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after all, 4’33” by John Cage has three movements lasting a total of four minutes and 33 seconds, for any instrument or combination of instruments. It is completely silent.  Have a listen to the silence and then to the applause and comments afterwards. Here is the sheet music available for sale.  Have a look at the comments underneath.
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 Peter Gutman wrote this of the famous piece and its creator in his Classical Notes blog:

At Wesleyan University, some of the music department lauded Cage as a guiding genius while others disparaged him as a negligible buffoon. His performances were more “happenings” than concerts, and could range from seemingly random events to a lecture about his beloved wild mushrooms. He was always happy and gentle, alive with awestruck wonder of the world, and especially fascinated by its sounds.4’33” was Cage’s favorite work. Written in 1952, it came at the exact mid-point of his 80-year life of discovery and culminated his exploration of indeterminacy, music in which some elements are carefully scripted with others left to chance. The year before, he had written his Imaginary Landscape # 4 for 24 performers, each of whom adjusted the volume or tuning of one of a dozen radios; although the dial settings were exactly prescribed, the result depended upon the frequencies and formats of local stations. 4’33” was inspired by Cage’s visit to Harvard’s anechoic chamber, designed to eliminate all sound; but instead of promised silence Cage was amazed and delighted to hear the pulsing of his blood and the whistling of his nerves.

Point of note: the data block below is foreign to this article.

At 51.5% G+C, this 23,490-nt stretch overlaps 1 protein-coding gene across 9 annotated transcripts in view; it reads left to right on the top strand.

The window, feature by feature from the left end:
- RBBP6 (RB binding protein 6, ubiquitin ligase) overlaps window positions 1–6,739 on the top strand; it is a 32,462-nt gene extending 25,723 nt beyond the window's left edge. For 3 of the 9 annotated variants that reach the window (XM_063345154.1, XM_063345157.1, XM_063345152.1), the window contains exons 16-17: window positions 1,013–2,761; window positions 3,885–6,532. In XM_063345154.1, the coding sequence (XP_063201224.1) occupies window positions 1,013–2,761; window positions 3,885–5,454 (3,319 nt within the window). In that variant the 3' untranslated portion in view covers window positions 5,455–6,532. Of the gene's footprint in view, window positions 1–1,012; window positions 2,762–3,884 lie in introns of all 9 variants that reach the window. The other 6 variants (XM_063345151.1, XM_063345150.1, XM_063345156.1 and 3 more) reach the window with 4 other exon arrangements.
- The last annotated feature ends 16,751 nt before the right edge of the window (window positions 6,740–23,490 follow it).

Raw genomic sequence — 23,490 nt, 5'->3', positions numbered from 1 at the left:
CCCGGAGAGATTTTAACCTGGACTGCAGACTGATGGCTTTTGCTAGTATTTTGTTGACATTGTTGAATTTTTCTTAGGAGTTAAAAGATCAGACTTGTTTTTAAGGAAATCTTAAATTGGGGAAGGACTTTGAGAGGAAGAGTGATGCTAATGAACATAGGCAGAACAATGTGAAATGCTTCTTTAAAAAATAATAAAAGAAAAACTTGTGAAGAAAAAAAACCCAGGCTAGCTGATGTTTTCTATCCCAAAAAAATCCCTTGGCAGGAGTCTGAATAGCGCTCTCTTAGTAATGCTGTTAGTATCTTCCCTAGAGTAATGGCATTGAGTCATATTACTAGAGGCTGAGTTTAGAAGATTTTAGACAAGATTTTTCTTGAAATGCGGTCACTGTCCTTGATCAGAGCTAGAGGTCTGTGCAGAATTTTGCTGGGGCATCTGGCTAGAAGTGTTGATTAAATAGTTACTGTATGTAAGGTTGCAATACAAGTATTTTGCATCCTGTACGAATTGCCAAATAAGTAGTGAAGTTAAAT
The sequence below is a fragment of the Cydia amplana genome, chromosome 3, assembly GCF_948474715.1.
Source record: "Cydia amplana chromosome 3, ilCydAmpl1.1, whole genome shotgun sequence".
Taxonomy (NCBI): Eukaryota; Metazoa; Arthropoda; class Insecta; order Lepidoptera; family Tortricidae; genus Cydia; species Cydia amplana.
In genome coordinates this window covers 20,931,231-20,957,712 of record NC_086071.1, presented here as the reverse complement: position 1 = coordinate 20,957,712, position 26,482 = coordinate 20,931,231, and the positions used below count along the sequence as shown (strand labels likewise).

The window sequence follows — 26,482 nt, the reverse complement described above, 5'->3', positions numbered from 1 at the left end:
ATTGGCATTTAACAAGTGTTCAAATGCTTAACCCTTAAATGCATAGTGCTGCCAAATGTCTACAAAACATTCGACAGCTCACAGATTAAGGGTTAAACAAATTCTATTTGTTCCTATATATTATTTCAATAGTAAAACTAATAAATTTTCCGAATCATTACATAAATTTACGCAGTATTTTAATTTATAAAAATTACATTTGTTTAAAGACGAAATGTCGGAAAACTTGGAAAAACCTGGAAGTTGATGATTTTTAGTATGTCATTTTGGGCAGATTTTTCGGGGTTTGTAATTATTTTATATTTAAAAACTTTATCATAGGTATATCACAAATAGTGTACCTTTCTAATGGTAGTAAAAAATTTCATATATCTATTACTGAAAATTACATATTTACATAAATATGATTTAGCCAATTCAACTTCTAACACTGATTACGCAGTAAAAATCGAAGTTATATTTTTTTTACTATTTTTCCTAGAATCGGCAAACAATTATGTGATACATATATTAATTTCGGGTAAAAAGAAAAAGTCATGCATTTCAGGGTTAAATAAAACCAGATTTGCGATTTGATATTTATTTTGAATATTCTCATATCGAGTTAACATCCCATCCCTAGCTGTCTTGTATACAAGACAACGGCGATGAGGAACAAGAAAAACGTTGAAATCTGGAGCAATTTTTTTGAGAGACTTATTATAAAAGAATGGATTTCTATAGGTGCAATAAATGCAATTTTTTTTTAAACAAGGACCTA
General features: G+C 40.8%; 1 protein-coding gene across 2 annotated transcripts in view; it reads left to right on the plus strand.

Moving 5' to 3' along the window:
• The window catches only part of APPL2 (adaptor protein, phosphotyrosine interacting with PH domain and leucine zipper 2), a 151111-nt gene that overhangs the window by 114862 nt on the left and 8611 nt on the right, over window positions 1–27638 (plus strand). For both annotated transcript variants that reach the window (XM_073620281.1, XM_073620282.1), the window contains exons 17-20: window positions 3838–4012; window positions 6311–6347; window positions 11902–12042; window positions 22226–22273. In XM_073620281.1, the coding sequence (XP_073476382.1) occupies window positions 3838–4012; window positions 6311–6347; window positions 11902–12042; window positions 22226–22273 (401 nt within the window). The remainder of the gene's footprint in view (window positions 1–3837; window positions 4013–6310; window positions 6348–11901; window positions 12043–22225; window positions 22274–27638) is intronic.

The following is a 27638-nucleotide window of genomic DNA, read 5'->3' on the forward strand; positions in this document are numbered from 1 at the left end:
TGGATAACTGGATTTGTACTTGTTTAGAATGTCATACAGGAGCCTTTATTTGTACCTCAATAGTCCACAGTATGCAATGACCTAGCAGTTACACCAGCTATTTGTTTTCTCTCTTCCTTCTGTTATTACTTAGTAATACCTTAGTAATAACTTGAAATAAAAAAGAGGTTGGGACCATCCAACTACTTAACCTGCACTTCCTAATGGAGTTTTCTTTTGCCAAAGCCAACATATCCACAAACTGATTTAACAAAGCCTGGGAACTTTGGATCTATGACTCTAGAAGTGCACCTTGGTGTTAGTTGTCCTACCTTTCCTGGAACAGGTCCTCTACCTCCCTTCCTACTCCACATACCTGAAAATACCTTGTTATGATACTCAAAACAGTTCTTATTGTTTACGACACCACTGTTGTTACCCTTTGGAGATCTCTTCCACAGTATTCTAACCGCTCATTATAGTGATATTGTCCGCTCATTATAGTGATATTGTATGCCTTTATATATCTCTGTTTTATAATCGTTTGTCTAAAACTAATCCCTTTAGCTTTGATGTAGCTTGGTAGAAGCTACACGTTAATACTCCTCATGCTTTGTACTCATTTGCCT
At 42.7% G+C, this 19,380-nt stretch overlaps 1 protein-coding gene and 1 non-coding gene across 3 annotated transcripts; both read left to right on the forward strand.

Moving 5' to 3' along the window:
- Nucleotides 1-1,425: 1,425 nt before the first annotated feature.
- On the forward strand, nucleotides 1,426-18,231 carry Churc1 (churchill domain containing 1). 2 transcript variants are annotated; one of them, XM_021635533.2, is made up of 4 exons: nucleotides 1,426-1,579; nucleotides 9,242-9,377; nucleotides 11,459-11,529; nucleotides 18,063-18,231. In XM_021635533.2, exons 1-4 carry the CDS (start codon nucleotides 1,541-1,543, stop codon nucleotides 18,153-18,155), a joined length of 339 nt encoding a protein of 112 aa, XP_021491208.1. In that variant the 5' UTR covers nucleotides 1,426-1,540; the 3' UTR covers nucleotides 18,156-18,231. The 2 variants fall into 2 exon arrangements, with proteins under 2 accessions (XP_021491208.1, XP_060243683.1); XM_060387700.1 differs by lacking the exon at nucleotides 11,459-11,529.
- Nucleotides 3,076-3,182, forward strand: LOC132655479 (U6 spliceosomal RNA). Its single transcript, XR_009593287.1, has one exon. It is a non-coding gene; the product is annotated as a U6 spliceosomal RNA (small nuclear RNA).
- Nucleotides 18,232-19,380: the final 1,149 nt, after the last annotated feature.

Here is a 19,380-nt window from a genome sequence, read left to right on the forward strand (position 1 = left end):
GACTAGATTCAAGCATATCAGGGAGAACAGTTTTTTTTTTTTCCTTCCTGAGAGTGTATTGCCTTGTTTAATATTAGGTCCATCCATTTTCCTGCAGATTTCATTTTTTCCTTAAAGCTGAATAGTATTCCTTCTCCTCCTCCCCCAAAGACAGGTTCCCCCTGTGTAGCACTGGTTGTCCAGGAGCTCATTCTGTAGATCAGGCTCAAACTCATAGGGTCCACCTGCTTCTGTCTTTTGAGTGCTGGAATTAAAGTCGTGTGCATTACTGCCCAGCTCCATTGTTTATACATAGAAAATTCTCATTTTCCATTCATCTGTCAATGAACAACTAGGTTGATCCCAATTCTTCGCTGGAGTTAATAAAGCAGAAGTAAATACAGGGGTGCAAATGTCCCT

Although often described as a silent piece, 4’33” isn’t silent at all. While the performer makes as little sound as possible, Cage breaks traditional boundaries by shifting attention from the stage to the audience and even beyond the concert hall. You soon become aware of a huge amount of sound, ranging from the mundane to the profound, from the expected to the surprising, from the intimate to the cosmic –shifting in seats, riffling programs to see what in the world is going on, breathing, the air conditioning, a creaking door, passing traffic, an airplane, ringing in your ears, a recaptured memory. This is a deeply personal music, which each witness creates to his/her own reactions to life. Concerts and records standardize our responses, but no two people will ever hear 4’33” the same way. It’s the ultimate sing-along: the audience (and the world) becomes the performer.